The Wall Street Journal has launched SafeHouse - "Securely share information with The Wall Street Journal."
If you have newsworthy contracts, correspondence, emails, financial records or databases from companies, government agencies or non-profits, you can send them to us using the SafeHouse service.
It's an interesting concept but one with a problem: anonymity. It's tough for a reporter to pursue an anonymous tip. It's even tougher to wade through documents if you don't know what to look for, what the story is.
That's why using "sources," in which the reporter guarantees anonymity, is more than half the battle to getting a story right. It's also why only a small fraction of WikiLeaks documents have been released and written up as news stories
The SafeHouse site stresses anonymity, however, it also says, "Your name and contact information are optional but could aid our journalists in their reporting."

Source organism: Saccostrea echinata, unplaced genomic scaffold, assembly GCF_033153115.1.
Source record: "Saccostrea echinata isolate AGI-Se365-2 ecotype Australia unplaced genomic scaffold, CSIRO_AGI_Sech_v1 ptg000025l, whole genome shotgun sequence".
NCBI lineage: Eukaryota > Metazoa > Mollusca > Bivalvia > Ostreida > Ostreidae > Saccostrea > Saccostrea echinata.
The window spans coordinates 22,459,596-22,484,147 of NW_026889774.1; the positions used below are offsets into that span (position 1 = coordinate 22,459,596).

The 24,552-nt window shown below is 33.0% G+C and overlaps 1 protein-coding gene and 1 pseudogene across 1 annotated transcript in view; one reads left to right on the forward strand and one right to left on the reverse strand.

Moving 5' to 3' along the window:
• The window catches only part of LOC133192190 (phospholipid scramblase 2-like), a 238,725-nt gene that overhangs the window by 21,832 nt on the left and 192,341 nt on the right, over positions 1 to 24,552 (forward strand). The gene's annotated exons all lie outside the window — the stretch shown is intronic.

And then it says it again: "Being able to contact you if needed can greatly help our ability to pursue a story quickly. We strongly encourage you to provide contact info if anonymity is not required."
I'm not sure how useful SafeHouse will be to the Wall Street Journal. The Atlantic reports that, "File transfers occur through an encrypted connection and the documents themselves are encrypted, too. (Only a few Journal staffers will have the keys to unlock them.)"
It'll take up a lot of time, by select senior WSJ reporters, to look through documents without much context for what to look for. And then following up on those stories will take a considerable amount of time, if there is no willing source to guide them.
I can see it useful as part of a process of working with a "source" and enabling them to have a secure way of giving key documents to a reporter. And there may also be some great stories... some needles in a haystack. It's an interesting experiment.
The WSJ is a profitable newspaper and under the leadership of Editor, Robert Thomson, it's doing extremely well. [Disclosure: I worked with Mr Thomson when I was at the FT and he was US Editor.]
The WSJ has considerable resources to pursue many avenues of landing scoops -- and that's scoops in the traditional sense of the word -- it doesn't mean publishing a rewrite of a press release before everyone else's rewrite.